A genetic component of equine personality identified

Researchers are close to identifying a gene that may make some horses easier to handle than others.


Researchers in Japan are close to identifying a gene that may make some horses easier to handle than others.

Working at Kyoto University, researchers first assessed the tractability of 167 Thoroughbreds at a race training center using questionnaires filled out by their handlers. Then they did a genetic analysis of each horse, focusing on a serotonin receptor gene known to be associated with anxiety-related traits in several other species. Serotonin is a neuro-transmitter that affects mood and social behavior.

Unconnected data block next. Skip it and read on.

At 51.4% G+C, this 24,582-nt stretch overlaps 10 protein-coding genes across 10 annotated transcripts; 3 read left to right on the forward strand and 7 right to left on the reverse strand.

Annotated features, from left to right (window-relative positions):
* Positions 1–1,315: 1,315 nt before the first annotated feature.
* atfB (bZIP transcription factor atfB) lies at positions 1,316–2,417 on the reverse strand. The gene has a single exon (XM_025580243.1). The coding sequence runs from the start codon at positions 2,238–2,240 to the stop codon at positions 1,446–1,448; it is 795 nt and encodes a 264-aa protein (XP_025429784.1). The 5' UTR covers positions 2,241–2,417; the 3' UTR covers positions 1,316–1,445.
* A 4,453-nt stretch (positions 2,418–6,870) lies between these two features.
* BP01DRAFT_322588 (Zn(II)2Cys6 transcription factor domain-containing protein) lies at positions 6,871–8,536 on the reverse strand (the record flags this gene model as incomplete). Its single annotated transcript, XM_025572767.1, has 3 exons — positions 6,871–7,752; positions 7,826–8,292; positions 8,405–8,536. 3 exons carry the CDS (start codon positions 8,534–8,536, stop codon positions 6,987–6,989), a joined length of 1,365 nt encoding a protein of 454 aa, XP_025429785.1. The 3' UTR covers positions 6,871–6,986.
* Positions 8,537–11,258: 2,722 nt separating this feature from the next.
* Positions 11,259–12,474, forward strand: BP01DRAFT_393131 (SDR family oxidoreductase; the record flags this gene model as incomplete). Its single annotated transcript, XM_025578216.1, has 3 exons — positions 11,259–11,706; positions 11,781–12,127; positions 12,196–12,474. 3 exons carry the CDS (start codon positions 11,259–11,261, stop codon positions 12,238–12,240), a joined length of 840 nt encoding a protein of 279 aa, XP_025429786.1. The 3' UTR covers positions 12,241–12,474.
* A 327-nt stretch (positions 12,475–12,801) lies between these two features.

The researchers found a significant association between one of the variations in the serotonin receptor gene and lower tractability in horses, most commonly in fillies. They conclude that this gene may play a role in a horse’s trainability and its effect may be partially dependent on the gender of the horse.


Reference: “Evidence for the effect of serotonin receptor 1A gene (HTR1A) polymorphism on tractability in Thoroughbred horses,” Animal Genetics.

This article first appeared in EQUUS issue #463, June 2016.